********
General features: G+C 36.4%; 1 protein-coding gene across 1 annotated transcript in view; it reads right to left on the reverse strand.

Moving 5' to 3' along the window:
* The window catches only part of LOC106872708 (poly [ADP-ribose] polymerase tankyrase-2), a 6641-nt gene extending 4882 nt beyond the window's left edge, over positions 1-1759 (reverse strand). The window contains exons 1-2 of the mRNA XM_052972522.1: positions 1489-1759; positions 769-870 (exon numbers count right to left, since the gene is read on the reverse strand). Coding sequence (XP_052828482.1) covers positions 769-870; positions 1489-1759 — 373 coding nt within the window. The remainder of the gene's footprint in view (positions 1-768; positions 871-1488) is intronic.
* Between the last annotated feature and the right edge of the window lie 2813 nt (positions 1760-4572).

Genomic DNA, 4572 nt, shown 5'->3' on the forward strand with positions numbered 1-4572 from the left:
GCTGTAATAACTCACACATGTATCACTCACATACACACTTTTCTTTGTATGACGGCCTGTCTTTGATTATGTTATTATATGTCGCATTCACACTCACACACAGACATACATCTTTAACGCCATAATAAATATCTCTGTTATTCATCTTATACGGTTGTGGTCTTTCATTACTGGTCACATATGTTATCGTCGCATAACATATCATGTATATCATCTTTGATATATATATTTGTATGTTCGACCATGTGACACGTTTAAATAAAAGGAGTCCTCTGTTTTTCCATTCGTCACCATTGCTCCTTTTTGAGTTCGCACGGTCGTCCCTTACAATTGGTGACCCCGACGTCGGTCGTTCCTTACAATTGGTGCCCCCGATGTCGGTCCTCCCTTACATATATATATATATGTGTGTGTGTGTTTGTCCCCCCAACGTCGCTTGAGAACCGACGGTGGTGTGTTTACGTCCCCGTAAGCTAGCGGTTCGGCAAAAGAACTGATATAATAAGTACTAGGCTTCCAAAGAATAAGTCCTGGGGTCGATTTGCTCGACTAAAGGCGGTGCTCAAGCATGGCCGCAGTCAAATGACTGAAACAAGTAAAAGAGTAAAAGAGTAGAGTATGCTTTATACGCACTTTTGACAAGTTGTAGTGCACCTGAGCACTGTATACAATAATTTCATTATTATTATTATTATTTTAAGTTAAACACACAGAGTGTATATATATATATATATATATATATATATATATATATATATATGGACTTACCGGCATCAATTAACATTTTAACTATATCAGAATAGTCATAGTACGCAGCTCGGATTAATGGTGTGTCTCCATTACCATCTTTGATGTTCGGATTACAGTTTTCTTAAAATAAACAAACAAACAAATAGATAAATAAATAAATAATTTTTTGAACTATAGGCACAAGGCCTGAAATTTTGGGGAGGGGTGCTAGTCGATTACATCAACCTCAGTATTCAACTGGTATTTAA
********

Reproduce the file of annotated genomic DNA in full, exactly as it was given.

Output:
General features: G+C 36.4%; 1 protein-coding gene across 1 annotated transcript in view; it reads right to left on the reverse strand.

Moving 5' to 3' along the window:
* The window catches only part of LOC106872708 (poly [ADP-ribose] polymerase tankyrase-2), a 6641-nt gene extending 4882 nt beyond the window's left edge, over positions 1-1759 (reverse strand). The window contains exons 1-2 of the mRNA XM_052972522.1: positions 1489-1759; positions 769-870 (exon numbers count right to left, since the gene is read on the reverse strand). Coding sequence (XP_052828482.1) covers positions 769-870; positions 1489-1759 — 373 coding nt within the window. The remainder of the gene's footprint in view (positions 1-768; positions 871-1488) is intronic.
* Between the last annotated feature and the right edge of the window lie 2813 nt (positions 1760-4572).

Genomic DNA, 4572 nt, shown 5'->3' on the forward strand with positions numbered 1-4572 from the left:
GCTGTAATAACTCACACATGTATCACTCACATACACACTTTTCTTTGTATGACGGCCTGTCTTTGATTATGTTATTATATGTCGCATTCACACTCACACACAGACATACATCTTTAACGCCATAATAAATATCTCTGTTATTCATCTTATACGGTTGTGGTCTTTCATTACTGGTCACATATGTTATCGTCGCATAACATATCATGTATATCATCTTTGATATATATATTTGTATGTTCGACCATGTGACACGTTTAAATAAAAGGAGTCCTCTGTTTTTCCATTCGTCACCATTGCTCCTTTTTGAGTTCGCACGGTCGTCCCTTACAATTGGTGACCCCGACGTCGGTCGTTCCTTACAATTGGTGCCCCCGATGTCGGTCCTCCCTTACATATATATATATATGTGTGTGTGTGTTTGTCCCCCCAACGTCGCTTGAGAACCGACGGTGGTGTGTTTACGTCCCCGTAAGCTAGCGGTTCGGCAAAAGAACTGATATAATAAGTACTAGGCTTCCAAAGAATAAGTCCTGGGGTCGATTTGCTCGACTAAAGGCGGTGCTCAAGCATGGCCGCAGTCAAATGACTGAAACAAGTAAAAGAGTAAAAGAGTAGAGTATGCTTTATACGCACTTTTGACAAGTTGTAGTGCACCTGAGCACTGTATACAATAATTTCATTATTATTATTATTATTTTAAGTTAAACACACAGAGTGTATATATATATATATATATATATATATATATATATATATATATGGACTTACCGGCATCAATTAACATTTTAACTATATCAGAATAGTCATAGTACGCAGCTCGGATTAATGGTGTGTCTCCATTACCATCTTTGATGTTCGGATTACAGTTTTCTTAAAATAAACAAACAAACAAATAGATAAATAAATAAATAATTTTTTGAACTATAGGCACAAGGCCTGAAATTTTGGGGAGGGGTGCTAGTCGATTACATCAACCTCAGTATTCAACTGGTATTTAA